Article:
It has become a habit: since Wandsworth Council decided (of course not publicly during electoral campaign) that York Road was to become an area of high density buildings, developers have a lot of fun (see here and there for instance). In view of the number of towers of more than 15 storeys that have been proposed, approved and constructed within the last 3 years, anything less than 30 storeys should be approved based on similarity.
In the graph above, none of the towers above 10 storeys (with the exception of the 15-storey heliport and the 24 storeys at 15 Yelverton Rd) existed 3 years ago ! (and it all started with the 28-storey Lombard Road tower, built despite multiple objections and contrary to the then local policy – which was amended later to suit the need).
An update list of the recent constructions, approved developments and current proposals is:
- Heliport Heights [p.a. 2013/6052]: Up to 20 storeys (15 storeys over the existing five-storey Heliport House), 14 residential units, 0 % (0) Affordable Housing. APPROVED 17/07/2014.
- 12-14 Lombard Rd [p.a 2014/6909]: Up to 28 storeys, 135 residential units, 20 % (27) Affordable Housing (100% Intermediate/shared ownership units). APPROVED 12/06/2015 and Completed.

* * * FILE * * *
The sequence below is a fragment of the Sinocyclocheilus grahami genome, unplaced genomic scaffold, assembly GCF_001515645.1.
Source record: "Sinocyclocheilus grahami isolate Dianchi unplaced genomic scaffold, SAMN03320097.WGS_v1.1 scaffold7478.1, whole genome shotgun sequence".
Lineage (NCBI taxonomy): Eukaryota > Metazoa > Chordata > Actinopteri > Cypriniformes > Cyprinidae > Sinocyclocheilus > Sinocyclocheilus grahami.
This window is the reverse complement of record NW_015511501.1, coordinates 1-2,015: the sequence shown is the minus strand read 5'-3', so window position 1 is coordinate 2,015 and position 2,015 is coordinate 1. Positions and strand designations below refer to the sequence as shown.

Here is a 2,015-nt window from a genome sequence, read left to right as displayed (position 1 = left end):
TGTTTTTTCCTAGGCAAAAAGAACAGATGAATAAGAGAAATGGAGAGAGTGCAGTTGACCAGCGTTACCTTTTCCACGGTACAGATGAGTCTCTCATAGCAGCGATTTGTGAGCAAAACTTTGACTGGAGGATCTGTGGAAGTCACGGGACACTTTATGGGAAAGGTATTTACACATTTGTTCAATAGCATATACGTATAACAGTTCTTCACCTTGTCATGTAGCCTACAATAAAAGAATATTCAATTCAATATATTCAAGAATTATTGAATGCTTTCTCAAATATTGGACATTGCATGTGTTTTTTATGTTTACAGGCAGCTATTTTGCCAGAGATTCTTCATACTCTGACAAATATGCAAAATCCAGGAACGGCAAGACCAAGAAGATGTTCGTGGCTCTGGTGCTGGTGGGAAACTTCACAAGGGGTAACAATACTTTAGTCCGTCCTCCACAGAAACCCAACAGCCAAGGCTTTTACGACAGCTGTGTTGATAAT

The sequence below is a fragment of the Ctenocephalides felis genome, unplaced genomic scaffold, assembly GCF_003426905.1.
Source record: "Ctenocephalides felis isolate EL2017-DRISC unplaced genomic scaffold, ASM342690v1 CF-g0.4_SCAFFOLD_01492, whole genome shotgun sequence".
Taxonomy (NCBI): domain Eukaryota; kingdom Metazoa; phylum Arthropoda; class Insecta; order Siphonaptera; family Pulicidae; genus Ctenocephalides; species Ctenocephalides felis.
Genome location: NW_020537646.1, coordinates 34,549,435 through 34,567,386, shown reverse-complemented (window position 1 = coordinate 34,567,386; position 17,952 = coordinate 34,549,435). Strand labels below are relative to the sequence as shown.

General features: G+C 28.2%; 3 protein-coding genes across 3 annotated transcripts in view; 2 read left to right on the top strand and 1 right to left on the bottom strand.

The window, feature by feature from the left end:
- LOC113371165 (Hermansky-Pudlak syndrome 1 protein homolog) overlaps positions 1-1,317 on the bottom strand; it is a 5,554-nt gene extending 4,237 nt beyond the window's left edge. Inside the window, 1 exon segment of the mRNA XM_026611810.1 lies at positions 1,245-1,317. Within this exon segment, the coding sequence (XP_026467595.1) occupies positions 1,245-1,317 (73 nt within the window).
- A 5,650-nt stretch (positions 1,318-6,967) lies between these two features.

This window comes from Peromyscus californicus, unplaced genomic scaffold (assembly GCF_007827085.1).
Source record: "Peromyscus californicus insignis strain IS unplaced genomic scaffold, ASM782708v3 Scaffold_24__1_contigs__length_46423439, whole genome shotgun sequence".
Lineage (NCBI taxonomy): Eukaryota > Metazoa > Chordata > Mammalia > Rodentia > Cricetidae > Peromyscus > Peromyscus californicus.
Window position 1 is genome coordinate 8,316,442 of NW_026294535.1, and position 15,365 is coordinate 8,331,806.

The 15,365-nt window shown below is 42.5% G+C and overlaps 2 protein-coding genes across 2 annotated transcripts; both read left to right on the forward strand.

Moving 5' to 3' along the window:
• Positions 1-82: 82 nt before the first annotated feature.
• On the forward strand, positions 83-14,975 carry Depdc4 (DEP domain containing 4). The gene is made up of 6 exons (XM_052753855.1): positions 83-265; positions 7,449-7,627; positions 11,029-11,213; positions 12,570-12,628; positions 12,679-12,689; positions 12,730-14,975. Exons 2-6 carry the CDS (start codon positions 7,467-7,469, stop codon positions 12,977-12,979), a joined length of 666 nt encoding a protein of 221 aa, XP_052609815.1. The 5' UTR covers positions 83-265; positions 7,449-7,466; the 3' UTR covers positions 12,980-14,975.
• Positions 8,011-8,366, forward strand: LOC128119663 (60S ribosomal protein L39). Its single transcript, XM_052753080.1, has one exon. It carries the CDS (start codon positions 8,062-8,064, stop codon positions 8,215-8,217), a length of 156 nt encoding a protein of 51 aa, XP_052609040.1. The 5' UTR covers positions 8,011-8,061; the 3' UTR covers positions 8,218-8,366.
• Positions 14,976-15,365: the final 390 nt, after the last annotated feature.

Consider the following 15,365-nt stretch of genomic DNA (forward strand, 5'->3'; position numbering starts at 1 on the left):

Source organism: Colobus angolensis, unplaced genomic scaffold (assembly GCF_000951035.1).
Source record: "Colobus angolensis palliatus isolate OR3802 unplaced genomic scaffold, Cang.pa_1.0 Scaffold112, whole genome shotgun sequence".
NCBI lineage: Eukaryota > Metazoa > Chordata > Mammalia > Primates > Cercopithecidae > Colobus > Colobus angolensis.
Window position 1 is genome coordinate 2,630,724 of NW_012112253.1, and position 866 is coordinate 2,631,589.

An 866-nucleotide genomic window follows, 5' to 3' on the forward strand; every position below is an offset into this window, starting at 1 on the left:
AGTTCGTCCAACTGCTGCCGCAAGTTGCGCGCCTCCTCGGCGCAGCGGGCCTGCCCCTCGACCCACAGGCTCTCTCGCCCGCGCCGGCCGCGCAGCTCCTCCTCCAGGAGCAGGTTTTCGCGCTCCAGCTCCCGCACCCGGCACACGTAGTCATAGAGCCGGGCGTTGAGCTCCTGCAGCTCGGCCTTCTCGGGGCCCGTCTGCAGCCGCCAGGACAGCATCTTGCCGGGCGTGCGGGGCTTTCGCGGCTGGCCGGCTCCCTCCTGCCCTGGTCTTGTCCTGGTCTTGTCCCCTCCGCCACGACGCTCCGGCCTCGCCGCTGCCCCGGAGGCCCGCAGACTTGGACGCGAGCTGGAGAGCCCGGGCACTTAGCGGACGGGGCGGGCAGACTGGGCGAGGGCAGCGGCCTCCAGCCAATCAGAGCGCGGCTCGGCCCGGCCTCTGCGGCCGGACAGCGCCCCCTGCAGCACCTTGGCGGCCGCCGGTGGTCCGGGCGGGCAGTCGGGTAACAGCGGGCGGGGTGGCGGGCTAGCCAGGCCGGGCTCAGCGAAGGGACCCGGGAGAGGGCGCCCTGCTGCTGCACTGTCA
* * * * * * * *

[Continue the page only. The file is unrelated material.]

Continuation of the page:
- 198 York Rd (Homebase Site) [p.a. 2017/3699]: Up to 24 storeys, 299 residential units, 15 % (50) Affordable Housing (100% Intermediate). APPROVED 22/10/2015 and Under Construction.
- 98 York Rd Lookers [p.a. 2015/5308]: Up to 17 storeys, 173 residential units, 25 % (43) Affordable Housing (100% Intermediate). APPROVED 18/12/2015.and Under Construction.
- 55-66 Gwynne Road [p.a. 2014/5357]: Up to 14 storeys, 33 residential units, 33 % (11) Affordable Housing (100% Intermediate). APPROVED 07/01/2016 and Completed.
- Plantation Wharf [p.a. 2016/5644]: Up to 18 storeys, 127 residential units, no agreement on Affordable Housing. APPROVED 23/03/2017
- Candle Makers, 100 York Rd [p.a. 2017/0745]: Up to 25 storeys, 136 residential units, 21 % (28) Affordable Housing (100% Intermediate). APPROVED 20/07/2017 (awaiting GLA).
- 58-70 York Rd [p.a. 2017/5818]: Up to 14 storeys, 82 residential units, 35 % (29) Affordable Housing (100% Intermediate). APPROVED 02/05/2018 and Under Construction.
- Business Park (Big Yellow Site) [p.a. 2018/3776]: Up to 20 storeys, 168 residential units, 35.7 % (60) Affordable Housing (21 Intermediate / 39 Affordable).
- APPROVED 18/04/2019.
- Winstanley Estate [Phase 0 = p.a. 2017/6864; p.a. 2019/0024]: = likely to be around 500 along York Road (Block 1=239 private sale units; Block 5=136 affordable units; Block 6=64 private sale units and 63 affordable units along York Road with up to 2550 residential units for the full redevelopment of the estates). Phase 0 APPROVED 02/05/2018 and Under Construction.
TOTAL so far = 168+299+82+173+135+33+136+14+127= 1167 units
+239+136+64+63 = 502 units from Winstanley-York
=1669 units along York road only
The only major transport improvement currently being considered is Crossrail 2, likely not to happen for the next 15 to 20 years, and still under discussion for funding.